Workers compensation systems exist to take workplace injuries out of the courtroom and resolve those claims in a more cost effective way without worrying about fault. Many employers purchase their workers compensation policies simply as a matter of necessity. But these policies cover more than just the statutory workers compensation scheme.
What Is A Workers' Compensation Policy?
The typical workers compensation policy has three parts. The first part of the policy covers statutory workers compensation in the states where a company has employees. This policy will match the requirements of each state and will pay out benefits according to the state’s method for determining workers compensation payouts. This is what most people think of when they think of their workers compensation policies.
The second part of the policy is known as employers liability. Employers liability covers lawsuits that might arise out of injury to an employee but that would not be covered or barred by a state workers compensation statute. There are several examples of what this type of lawsuit might entail. The typical example involves a family member suffering damages as the result of an injury to an employee. Other examples include:
- consequential bodily injury, where a family member suffers an injury as a result of the employee’s injury,
- third party over actions, where an employer is sued by a second company after the second company is sued by an injury to the employer’s employee, AND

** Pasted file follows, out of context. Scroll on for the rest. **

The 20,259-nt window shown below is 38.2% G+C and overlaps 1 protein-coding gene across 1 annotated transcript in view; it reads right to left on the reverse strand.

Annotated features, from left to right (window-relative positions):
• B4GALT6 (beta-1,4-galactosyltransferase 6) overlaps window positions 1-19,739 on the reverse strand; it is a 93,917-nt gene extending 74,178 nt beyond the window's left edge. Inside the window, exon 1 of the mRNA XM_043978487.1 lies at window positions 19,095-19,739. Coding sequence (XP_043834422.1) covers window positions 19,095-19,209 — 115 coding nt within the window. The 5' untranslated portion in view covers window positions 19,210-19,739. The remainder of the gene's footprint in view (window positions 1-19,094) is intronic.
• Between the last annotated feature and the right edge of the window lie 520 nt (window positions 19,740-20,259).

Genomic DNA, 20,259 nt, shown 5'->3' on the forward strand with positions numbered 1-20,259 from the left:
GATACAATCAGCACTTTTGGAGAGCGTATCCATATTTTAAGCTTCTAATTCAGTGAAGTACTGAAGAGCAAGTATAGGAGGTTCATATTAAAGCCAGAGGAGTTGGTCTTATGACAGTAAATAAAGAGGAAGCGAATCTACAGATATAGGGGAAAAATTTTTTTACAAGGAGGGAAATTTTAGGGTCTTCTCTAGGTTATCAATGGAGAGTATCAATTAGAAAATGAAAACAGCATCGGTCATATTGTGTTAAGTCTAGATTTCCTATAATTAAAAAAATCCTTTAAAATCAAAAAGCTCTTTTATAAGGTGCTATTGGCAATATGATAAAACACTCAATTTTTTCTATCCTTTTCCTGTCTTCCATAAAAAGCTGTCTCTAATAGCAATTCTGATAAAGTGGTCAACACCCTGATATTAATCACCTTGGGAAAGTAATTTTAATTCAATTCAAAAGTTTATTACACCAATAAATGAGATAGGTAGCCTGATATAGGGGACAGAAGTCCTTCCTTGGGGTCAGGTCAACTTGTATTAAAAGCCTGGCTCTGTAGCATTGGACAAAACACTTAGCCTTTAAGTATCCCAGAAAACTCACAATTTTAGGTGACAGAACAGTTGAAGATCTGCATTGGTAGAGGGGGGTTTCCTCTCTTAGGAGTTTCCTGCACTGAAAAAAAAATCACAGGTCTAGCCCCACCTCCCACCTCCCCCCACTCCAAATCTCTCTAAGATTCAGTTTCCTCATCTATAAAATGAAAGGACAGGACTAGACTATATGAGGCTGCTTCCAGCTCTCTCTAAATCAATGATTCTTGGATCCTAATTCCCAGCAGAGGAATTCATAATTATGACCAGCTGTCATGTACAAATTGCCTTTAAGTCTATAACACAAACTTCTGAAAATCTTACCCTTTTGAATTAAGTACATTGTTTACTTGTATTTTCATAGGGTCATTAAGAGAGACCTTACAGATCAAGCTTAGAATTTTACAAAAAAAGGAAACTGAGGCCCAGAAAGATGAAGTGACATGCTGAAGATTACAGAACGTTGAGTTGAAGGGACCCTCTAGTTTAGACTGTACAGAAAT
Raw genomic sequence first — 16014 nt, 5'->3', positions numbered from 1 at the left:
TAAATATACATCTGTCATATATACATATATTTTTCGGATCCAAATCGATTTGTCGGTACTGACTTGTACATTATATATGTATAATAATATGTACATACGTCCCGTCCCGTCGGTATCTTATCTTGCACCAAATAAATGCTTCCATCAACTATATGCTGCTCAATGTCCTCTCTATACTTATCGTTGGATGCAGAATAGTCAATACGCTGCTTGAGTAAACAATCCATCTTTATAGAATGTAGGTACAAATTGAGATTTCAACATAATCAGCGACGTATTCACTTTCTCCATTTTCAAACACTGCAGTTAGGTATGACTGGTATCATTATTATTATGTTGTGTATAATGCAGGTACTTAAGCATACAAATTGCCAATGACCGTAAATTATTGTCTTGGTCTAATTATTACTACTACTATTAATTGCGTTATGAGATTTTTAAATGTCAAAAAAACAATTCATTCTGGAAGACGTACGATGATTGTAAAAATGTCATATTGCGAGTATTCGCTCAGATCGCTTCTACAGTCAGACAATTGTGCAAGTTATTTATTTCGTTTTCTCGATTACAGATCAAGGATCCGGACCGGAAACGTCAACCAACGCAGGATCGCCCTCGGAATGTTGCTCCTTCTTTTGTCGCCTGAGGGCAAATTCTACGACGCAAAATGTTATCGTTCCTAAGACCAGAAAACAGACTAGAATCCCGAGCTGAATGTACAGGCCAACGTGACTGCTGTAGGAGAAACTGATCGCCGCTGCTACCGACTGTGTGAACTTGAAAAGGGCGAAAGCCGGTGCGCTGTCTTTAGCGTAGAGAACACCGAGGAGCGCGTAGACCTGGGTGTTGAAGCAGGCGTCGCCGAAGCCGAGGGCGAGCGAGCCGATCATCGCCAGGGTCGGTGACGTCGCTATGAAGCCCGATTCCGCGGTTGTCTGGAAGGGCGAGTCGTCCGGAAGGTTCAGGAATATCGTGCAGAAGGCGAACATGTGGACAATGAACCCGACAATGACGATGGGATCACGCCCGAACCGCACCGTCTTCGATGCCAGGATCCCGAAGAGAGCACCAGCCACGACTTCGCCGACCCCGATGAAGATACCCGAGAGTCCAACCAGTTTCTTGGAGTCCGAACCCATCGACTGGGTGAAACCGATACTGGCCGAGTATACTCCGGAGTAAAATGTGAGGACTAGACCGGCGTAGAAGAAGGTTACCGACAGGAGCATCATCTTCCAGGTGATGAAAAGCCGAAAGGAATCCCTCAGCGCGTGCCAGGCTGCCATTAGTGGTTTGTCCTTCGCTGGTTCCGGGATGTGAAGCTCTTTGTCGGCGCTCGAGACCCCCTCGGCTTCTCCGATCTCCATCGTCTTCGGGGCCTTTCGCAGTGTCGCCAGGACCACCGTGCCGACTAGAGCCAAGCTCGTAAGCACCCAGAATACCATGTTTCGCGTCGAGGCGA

- dual capacity suits, where an employer is sued by an injured employee in a capacity other than as an employer – this situation might arise where an employee is injured using a product manufactured by the employer.
Unlike workers compensation, which operates on a no fault basis, lawsuits that would fall under employers liability typically involve allegations of negligence. This means those bringing the lawsuit will have to prove that the employer breached the standard of care they owed to the employee in some fashion and this led to the damages for which the plaintiff seeks redress.
What Employers Liability Covers
Employers liability coverage will cover both the costs of defending the lawsuit and any potential settlement or judgment against the employer. While employers liability claims are rare in comparison to workers compensation claims, they can be expensive in the right circumstances, so it is always best to review your coverage and make sure it is sufficient. Excess or umbrella liability policies will often cover employers liability in addition to general and automobile liability. Active workplace safety measures are a great way of protecting yourself from claims of this nature occurring in the first place and also improve your likelihood of success should a case go to trial. Companies should review their workplace safety policies, ensure they are up to date, and make sure training in those policies proceed as necessary.